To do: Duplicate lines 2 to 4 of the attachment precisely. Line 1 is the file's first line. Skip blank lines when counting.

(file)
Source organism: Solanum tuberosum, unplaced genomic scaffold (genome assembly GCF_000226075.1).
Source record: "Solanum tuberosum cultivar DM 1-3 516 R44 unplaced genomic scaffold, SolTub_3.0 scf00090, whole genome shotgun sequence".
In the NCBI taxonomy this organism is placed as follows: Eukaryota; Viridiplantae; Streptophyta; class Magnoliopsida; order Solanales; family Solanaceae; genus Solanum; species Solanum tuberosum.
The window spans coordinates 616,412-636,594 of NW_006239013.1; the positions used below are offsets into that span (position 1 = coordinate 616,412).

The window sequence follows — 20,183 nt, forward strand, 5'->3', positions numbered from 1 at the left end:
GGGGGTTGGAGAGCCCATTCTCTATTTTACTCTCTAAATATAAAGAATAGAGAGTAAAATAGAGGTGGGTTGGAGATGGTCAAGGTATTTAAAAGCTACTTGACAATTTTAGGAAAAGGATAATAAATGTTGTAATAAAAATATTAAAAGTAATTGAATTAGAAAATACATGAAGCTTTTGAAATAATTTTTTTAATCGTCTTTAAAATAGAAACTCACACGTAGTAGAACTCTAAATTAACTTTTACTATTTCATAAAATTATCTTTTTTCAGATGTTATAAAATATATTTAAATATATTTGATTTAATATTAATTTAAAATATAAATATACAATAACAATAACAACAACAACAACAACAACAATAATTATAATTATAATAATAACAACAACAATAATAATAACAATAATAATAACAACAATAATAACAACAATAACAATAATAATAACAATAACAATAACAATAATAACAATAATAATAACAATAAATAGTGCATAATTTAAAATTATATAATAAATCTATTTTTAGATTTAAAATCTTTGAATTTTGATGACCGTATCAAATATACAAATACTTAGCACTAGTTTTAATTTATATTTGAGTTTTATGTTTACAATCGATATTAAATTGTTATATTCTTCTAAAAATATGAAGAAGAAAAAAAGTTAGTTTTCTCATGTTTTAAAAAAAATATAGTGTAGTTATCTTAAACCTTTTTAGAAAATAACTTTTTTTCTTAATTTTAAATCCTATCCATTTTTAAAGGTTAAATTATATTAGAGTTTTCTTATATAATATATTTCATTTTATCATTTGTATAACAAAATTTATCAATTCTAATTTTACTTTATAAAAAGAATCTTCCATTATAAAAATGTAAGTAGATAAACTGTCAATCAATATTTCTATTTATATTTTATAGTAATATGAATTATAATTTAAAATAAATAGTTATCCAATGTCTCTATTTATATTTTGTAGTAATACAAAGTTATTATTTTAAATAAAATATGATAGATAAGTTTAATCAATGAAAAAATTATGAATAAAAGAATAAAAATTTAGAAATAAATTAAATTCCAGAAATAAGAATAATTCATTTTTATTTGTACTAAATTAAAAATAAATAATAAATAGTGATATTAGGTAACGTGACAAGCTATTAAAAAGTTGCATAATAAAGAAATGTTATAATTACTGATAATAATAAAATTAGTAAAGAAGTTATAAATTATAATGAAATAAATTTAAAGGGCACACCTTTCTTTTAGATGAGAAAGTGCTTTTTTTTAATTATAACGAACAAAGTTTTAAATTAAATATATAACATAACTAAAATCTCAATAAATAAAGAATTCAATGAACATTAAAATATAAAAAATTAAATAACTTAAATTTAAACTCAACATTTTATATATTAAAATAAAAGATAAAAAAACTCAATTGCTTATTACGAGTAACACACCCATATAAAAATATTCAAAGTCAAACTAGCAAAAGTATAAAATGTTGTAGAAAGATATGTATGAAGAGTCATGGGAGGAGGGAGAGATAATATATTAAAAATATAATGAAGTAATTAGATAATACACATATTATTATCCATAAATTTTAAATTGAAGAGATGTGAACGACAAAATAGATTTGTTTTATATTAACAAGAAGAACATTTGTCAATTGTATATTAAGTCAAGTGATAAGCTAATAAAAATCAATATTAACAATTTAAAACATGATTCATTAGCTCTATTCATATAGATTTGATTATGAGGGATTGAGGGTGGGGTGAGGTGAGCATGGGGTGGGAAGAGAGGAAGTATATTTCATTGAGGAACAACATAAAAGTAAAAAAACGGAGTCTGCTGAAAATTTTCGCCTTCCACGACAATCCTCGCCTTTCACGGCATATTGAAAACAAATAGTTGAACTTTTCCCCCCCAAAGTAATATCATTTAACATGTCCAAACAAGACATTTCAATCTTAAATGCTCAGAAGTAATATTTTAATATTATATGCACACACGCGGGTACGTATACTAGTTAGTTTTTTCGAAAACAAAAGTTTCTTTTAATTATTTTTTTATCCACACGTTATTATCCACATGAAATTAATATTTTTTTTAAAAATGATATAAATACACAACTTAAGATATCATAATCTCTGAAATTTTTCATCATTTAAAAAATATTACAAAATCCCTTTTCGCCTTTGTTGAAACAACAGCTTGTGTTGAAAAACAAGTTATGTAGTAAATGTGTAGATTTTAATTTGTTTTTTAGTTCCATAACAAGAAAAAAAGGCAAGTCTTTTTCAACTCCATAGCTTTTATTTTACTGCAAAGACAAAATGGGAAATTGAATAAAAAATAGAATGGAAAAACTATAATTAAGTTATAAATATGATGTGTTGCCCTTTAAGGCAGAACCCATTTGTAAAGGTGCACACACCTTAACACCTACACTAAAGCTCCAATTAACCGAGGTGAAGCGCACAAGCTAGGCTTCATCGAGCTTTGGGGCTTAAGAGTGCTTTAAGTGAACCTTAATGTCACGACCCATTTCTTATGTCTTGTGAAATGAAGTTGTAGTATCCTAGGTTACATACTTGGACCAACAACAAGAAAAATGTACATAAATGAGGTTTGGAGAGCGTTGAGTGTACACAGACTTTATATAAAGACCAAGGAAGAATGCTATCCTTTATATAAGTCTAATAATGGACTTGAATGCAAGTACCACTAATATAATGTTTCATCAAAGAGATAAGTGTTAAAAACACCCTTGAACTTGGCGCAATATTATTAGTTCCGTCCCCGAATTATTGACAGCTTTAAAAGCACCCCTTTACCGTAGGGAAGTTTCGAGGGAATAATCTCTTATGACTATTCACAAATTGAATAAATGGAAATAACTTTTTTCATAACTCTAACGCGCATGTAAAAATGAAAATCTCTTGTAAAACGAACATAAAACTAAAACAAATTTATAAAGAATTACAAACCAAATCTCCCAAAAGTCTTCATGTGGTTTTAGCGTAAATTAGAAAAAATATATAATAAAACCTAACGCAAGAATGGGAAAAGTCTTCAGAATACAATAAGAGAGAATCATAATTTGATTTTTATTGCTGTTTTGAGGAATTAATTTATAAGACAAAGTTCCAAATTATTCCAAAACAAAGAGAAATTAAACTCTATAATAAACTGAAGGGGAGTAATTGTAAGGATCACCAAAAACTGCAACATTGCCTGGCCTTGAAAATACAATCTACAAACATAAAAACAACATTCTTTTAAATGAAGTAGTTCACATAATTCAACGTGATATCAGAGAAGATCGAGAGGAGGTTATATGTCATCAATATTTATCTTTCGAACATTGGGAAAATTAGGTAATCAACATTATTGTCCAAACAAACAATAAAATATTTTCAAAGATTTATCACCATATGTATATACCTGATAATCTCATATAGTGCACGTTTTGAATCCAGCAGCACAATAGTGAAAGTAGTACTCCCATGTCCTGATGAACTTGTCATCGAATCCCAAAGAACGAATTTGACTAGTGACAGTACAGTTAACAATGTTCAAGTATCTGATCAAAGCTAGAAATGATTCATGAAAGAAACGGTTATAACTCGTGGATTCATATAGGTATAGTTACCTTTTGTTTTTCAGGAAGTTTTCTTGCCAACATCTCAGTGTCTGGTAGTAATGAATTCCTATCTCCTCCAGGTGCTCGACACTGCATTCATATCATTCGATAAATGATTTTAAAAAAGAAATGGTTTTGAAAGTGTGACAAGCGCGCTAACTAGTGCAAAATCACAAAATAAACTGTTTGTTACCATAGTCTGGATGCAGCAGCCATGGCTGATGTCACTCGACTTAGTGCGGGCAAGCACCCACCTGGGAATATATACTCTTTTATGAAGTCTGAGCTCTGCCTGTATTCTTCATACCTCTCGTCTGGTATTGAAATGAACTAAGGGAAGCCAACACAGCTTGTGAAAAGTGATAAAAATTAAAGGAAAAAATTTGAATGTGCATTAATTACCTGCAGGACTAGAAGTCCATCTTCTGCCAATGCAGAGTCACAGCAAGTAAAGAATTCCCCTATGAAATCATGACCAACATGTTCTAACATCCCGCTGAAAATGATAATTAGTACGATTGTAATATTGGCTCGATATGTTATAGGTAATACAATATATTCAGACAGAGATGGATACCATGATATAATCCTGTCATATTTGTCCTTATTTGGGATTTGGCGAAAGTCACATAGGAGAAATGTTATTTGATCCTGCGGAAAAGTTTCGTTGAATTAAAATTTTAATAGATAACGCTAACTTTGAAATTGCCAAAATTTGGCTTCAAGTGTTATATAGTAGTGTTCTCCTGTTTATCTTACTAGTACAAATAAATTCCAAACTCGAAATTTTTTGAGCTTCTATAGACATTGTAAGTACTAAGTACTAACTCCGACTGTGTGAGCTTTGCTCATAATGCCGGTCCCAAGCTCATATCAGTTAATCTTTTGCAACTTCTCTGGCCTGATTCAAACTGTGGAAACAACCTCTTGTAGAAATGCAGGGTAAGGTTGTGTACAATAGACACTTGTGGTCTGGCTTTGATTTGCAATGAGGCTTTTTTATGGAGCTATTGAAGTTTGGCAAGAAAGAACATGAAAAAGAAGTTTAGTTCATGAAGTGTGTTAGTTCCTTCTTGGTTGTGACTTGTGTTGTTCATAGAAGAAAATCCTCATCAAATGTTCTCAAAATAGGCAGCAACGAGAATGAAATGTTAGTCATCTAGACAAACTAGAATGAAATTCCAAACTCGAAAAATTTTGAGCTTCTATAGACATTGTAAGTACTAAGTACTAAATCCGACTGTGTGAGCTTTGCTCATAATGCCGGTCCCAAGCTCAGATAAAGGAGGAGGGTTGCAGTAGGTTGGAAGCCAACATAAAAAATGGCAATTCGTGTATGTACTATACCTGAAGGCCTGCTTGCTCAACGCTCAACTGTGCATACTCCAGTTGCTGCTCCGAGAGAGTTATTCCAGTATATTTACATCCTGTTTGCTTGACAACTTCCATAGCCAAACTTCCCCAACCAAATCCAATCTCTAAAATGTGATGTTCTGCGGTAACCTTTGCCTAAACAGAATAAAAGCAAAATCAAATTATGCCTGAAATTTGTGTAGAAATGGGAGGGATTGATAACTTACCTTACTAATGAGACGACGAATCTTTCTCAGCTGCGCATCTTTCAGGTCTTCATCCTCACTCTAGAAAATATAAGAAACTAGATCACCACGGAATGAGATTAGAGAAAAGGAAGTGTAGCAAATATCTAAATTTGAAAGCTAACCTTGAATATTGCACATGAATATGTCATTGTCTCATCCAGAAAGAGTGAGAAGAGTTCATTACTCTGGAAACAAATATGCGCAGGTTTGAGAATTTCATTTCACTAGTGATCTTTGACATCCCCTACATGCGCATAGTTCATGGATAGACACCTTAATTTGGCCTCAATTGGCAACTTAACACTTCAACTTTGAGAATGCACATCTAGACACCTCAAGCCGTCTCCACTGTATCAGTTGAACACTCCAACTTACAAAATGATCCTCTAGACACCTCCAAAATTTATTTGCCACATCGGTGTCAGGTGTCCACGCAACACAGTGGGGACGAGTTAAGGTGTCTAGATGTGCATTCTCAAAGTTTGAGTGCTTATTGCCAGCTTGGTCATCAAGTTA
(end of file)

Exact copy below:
Source record: "Solanum tuberosum cultivar DM 1-3 516 R44 unplaced genomic scaffold, SolTub_3.0 scf00090, whole genome shotgun sequence".
In the NCBI taxonomy this organism is placed as follows: Eukaryota; Viridiplantae; Streptophyta; class Magnoliopsida; order Solanales; family Solanaceae; genus Solanum; species Solanum tuberosum.
The window spans coordinates 616,412-636,594 of NW_006239013.1; the positions used below are offsets into that span (position 1 = coordinate 616,412).